They are both heavy burdens - weight problems and depression. And they often go hand in hand.
Some people gain weight when they're depressed. Others lose weight, to an unhealthy degree.
Which comes first? And how can you untangle the link between depression and weight -- especially if depression has sapped you of your energy to make changes? Here's what experts say you need to know.
Get other people involved. You can't do this alone. Your friend or loved one may want you to keep his or her depression a secret. But that isn't healthy. It puts far too much pressure on you. So try to get a small circle of family and friends to help. That way, you can help look after your loved one together.
Ask what your depressed loved one needs. Be direct. Unless you ask, you just won't know what your friend or loved one wants from you.
Don't try to solve the problem on your own. Your loved one needs professional help from a doctor or therapist to get better. Depression is a medical illness. You wouldn't try to cure a friend's diabetes on your own. You shouldn't try curing depression, either.
Offer to help with the practical things. People who are depressed are easily overwhelmed. Everyday stuff -- dressing the kids for school, grocery shopping, or laundry -- may feel like too much. So pitch in. Sometimes practical help can make a big difference.
Take time for yourself. Taking care of someone who is depressed can be overwhelming. So it's key that you set aside time for yourself. Do things that you enjoy. Get out of the house on a regular basis. Take walks or go to the gym. Catch a movie or dinner with friends.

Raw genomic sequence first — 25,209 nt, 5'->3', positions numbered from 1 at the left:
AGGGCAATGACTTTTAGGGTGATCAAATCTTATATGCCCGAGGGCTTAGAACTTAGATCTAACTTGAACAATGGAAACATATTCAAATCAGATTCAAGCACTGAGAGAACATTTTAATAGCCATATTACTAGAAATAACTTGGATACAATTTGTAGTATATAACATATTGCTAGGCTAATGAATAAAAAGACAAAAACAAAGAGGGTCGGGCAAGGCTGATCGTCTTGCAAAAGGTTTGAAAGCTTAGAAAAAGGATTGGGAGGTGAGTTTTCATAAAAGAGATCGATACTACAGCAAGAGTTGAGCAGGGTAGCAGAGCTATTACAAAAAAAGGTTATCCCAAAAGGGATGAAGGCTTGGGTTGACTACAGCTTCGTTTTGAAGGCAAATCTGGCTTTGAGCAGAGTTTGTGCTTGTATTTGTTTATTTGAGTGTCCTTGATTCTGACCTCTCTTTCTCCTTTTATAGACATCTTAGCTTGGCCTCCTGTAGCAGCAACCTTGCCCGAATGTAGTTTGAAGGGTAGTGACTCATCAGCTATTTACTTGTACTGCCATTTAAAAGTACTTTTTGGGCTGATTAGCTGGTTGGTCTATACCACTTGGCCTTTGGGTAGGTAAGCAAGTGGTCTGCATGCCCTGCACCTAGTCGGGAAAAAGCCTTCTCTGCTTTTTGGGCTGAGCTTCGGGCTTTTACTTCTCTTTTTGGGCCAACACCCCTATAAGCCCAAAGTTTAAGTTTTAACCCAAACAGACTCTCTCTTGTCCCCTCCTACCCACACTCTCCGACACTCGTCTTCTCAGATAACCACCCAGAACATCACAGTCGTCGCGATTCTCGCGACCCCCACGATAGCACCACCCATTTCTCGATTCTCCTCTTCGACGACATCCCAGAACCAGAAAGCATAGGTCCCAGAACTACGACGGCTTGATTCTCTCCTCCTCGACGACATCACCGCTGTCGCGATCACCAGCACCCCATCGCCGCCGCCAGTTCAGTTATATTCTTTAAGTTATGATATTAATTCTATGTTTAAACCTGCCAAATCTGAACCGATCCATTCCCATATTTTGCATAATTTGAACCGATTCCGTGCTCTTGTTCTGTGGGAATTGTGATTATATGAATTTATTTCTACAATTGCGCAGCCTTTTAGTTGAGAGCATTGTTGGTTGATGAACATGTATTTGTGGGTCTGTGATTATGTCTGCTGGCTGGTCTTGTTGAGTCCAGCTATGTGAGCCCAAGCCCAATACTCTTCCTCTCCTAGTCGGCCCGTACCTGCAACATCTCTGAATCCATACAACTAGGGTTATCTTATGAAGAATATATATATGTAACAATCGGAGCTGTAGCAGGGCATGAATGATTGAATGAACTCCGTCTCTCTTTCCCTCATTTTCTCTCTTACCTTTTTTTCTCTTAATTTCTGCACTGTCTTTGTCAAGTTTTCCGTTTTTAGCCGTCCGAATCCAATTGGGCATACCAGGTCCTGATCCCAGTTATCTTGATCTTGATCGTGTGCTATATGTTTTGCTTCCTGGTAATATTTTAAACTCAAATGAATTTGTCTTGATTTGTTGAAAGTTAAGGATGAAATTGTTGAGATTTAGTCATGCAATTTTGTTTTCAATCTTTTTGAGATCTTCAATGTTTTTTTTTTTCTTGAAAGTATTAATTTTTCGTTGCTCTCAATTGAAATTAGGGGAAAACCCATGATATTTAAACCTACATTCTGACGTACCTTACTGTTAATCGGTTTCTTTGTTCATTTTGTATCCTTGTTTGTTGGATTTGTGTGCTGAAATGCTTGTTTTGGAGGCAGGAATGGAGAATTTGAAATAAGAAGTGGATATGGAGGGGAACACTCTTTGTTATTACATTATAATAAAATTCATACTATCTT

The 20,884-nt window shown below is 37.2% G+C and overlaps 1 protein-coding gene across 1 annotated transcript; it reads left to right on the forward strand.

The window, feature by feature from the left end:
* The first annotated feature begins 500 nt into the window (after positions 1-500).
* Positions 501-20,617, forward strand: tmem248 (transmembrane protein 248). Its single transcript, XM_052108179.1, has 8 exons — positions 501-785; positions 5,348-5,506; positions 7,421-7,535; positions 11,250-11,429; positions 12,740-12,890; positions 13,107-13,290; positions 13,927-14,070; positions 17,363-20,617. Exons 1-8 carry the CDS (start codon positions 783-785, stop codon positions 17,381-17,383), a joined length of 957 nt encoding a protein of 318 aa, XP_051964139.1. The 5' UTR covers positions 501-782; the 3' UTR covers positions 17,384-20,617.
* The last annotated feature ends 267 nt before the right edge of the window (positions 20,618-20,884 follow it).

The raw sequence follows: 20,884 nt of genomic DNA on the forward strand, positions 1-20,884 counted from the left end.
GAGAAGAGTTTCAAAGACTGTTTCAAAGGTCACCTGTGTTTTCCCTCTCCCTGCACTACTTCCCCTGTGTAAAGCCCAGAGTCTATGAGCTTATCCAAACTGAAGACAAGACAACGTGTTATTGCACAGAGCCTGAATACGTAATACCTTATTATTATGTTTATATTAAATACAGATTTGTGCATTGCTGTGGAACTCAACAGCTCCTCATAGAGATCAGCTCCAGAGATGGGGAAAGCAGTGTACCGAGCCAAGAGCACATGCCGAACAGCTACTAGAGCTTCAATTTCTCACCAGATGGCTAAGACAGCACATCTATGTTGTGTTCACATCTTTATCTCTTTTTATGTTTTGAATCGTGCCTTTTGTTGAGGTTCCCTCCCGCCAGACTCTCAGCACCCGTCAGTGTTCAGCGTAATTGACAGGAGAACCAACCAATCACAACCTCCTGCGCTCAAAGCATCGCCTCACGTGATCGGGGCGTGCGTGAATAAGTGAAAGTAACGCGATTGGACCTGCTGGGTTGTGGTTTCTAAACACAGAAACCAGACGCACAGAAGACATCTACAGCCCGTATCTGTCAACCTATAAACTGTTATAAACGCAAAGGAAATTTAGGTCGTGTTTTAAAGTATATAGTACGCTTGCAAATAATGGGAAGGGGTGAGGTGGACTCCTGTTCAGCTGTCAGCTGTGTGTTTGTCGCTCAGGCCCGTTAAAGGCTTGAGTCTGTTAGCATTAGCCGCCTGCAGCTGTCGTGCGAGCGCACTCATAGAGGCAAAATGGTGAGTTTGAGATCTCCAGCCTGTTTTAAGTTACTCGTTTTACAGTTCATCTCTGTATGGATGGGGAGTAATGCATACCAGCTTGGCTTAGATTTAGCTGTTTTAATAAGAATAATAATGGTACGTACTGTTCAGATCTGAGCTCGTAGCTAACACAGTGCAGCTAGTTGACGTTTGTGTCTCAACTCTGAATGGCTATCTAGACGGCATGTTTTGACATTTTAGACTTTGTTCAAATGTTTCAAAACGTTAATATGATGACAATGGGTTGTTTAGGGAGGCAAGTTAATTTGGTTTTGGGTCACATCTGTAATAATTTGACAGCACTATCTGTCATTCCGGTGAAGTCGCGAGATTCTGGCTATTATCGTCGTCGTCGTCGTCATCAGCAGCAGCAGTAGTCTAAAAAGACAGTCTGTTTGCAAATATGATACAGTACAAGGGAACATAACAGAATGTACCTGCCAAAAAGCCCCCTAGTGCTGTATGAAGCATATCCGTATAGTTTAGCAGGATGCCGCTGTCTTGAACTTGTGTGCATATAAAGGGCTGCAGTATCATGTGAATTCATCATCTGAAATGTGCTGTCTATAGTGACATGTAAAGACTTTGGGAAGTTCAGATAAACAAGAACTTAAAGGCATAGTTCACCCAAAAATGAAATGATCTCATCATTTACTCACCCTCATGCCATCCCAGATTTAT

Given what your loved one is going through, you may feel guilty or selfish for thinking about yourself. But taking care of yourself is crucial. If you don't, you'll burn out -- and that won't help either of you.
Know your limits. There is a lot you can do to help your depressed loved one. But you can't do everything. You can't make your loved one well. You can't watch him or her 24 hours a day. These things aren't in your power. In the end, your loved one has to want to get better, too.
Take threats seriously.Suicide is a very real risk of depression. If your friend or loved is threatening to commit suicide, take action. Don't leave the person alone. Remove any weapons or large amounts of medication. Call a suicide hotline or your loved one's therapist. In a crisis, don't hesitate to call emergency services. You can't keep something this serious a secret.
Depression and Bipolar Support Alliance: "Helping a Friend or Family Member With Depression or Bipolar Disorder;" "Finding Peace of Mind: Treatment Strategies for Depression and Bipolar Disorder;" "Psychotherapy: How It Works and How It Can Help;" and "You've Just Been Diagnosed ... What Now?"
Joseph Goldberg, MD on August 15, 2015